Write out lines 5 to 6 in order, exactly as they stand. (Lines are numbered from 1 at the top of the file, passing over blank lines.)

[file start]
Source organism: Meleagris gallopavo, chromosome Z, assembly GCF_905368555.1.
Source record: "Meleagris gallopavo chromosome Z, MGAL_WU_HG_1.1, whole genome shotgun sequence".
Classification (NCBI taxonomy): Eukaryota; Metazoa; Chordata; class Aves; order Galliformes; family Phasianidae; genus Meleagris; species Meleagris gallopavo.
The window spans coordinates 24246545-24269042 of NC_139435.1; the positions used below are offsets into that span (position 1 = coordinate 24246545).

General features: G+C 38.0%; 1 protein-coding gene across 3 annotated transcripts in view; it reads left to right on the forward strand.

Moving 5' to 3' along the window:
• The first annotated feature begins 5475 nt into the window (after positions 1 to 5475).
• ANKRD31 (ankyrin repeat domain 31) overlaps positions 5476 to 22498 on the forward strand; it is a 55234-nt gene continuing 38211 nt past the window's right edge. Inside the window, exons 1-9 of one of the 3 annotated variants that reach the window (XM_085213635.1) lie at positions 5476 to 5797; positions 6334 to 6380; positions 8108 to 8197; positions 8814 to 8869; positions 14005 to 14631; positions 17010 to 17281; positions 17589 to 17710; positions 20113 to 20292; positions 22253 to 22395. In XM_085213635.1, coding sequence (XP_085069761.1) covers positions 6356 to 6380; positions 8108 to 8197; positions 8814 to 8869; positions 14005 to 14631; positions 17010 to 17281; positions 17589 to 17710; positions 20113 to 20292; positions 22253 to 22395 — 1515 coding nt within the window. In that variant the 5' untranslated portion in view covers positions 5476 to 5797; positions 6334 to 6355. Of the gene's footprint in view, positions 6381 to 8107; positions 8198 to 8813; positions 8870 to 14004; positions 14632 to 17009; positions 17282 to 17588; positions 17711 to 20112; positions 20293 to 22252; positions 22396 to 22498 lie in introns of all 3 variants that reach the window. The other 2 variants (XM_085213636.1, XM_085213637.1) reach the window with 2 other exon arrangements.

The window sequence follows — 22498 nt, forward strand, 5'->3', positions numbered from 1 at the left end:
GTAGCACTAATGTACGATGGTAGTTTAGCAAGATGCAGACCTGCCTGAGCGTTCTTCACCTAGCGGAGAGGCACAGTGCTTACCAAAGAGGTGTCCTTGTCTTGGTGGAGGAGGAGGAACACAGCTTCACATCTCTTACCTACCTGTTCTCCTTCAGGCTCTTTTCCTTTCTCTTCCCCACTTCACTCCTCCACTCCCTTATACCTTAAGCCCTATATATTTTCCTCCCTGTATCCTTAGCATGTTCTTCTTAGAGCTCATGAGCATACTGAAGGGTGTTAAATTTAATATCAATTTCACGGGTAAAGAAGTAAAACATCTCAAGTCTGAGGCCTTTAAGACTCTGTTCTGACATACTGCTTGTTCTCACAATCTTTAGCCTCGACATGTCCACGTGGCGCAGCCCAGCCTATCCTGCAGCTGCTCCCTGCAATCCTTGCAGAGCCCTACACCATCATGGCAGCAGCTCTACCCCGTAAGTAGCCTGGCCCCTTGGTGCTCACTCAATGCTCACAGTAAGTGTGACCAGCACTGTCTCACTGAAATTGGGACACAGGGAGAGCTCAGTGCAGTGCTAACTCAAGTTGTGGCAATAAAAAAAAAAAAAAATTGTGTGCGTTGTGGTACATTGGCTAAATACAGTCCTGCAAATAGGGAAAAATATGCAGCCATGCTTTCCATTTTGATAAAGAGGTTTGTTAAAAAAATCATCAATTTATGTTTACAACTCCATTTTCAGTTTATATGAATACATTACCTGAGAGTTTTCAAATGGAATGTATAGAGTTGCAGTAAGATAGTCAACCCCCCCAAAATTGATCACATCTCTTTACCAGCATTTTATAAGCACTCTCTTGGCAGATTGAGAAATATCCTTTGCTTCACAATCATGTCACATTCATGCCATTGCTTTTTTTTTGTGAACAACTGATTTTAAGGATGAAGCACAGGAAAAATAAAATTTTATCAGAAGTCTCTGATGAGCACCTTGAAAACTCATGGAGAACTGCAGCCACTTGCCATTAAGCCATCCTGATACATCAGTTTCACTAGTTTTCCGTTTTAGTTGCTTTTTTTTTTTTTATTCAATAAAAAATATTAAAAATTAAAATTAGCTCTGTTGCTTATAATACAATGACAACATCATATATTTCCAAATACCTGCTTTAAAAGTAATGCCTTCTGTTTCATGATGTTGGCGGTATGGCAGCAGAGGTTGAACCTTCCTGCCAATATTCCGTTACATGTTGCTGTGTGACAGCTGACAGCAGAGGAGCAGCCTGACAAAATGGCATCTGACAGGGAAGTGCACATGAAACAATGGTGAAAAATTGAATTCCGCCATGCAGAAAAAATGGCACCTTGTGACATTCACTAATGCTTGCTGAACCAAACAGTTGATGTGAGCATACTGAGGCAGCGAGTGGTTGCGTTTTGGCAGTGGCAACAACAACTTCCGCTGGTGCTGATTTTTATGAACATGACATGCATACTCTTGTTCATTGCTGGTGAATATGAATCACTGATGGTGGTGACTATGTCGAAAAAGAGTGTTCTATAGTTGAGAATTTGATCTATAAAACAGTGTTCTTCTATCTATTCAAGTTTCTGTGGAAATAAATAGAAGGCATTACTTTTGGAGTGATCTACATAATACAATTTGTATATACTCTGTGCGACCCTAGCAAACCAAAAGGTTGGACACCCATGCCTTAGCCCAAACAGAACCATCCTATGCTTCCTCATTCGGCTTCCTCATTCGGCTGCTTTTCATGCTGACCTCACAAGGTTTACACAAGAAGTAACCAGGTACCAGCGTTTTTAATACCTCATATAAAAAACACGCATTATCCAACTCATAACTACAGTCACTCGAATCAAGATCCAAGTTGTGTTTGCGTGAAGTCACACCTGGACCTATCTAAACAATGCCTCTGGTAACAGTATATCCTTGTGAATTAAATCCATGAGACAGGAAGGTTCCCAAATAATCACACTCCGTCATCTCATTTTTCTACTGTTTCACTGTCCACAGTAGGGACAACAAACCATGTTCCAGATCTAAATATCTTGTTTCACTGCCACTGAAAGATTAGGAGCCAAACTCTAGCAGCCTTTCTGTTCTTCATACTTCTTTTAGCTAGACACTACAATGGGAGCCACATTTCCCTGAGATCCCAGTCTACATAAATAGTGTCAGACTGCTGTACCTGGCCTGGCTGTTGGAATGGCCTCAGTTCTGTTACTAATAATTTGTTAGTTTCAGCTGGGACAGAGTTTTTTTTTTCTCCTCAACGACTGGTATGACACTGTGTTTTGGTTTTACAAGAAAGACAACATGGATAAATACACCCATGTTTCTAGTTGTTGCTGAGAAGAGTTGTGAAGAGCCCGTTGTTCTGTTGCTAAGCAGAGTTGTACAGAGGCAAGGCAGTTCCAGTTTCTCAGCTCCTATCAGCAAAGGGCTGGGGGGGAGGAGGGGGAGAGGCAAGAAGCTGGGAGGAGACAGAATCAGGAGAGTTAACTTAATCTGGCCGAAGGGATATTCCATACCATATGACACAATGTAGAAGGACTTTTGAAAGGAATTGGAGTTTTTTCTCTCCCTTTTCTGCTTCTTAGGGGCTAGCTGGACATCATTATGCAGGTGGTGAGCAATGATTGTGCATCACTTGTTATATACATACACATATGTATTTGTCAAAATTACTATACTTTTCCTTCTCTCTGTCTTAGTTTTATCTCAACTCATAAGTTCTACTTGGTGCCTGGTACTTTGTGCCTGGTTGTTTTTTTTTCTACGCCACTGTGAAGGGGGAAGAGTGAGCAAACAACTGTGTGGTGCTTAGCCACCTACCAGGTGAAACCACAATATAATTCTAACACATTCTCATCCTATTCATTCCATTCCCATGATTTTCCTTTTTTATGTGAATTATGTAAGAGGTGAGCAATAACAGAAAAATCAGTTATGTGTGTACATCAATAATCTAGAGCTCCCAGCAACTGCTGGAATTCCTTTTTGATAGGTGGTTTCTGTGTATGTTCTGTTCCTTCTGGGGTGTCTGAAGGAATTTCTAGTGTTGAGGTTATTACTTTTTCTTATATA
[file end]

General features: G+C 38.0%; 1 protein-coding gene across 3 annotated transcripts in view; it reads left to right on the forward strand.

Moving 5' to 3' along the window: